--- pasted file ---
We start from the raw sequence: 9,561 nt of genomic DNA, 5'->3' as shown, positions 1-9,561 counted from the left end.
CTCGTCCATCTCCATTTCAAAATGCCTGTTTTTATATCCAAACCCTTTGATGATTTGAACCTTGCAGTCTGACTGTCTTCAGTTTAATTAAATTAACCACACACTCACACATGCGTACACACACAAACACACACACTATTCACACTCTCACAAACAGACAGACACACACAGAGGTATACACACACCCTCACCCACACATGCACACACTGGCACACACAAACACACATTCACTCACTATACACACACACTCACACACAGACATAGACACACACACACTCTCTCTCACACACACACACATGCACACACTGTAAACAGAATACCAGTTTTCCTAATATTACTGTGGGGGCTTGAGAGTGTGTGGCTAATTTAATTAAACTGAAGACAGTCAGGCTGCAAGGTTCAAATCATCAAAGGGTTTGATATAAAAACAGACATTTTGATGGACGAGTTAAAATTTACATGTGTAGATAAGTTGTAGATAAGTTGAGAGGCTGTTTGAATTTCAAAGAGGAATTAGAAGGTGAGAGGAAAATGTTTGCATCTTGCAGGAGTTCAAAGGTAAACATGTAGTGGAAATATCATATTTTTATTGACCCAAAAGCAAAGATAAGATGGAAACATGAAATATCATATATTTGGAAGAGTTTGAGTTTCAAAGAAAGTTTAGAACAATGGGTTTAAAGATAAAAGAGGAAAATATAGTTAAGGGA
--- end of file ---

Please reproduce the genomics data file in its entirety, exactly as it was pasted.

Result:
We start from the raw sequence: 9,561 nt of genomic DNA, 5'->3' as shown, positions 1-9,561 counted from the left end.
CTCGTCCATCTCCATTTCAAAATGCCTGTTTTTATATCCAAACCCTTTGATGATTTGAACCTTGCAGTCTGACTGTCTTCAGTTTAATTAAATTAACCACACACTCACACATGCGTACACACACAAACACACACACTATTCACACTCTCACAAACAGACAGACACACACAGAGGTATACACACACCCTCACCCACACATGCACACACTGGCACACACAAACACACATTCACTCACTATACACACACACTCACACACAGACATAGACACACACACACTCTCTCTCACACACACACACATGCACACACTGTAAACAGAATACCAGTTTTCCTAATATTACTGTGGGGGCTTGAGAGTGTGTGGCTAATTTAATTAAACTGAAGACAGTCAGGCTGCAAGGTTCAAATCATCAAAGGGTTTGATATAAAAACAGACATTTTGATGGACGAGTTAAAATTTACATGTGTAGATAAGTTGTAGATAAGTTGAGAGGCTGTTTGAATTTCAAAGAGGAATTAGAAGGTGAGAGGAAAATGTTTGCATCTTGCAGGAGTTCAAAGGTAAACATGTAGTGGAAATATCATATTTTTATTGACCCAAAAGCAAAGATAAGATGGAAACATGAAATATCATATATTTGGAAGAGTTTGAGTTTCAAAGAAAGTTTAGAACAATGGGTTTAAAGATAAAAGAGGAAAATATAGTTAAGGGA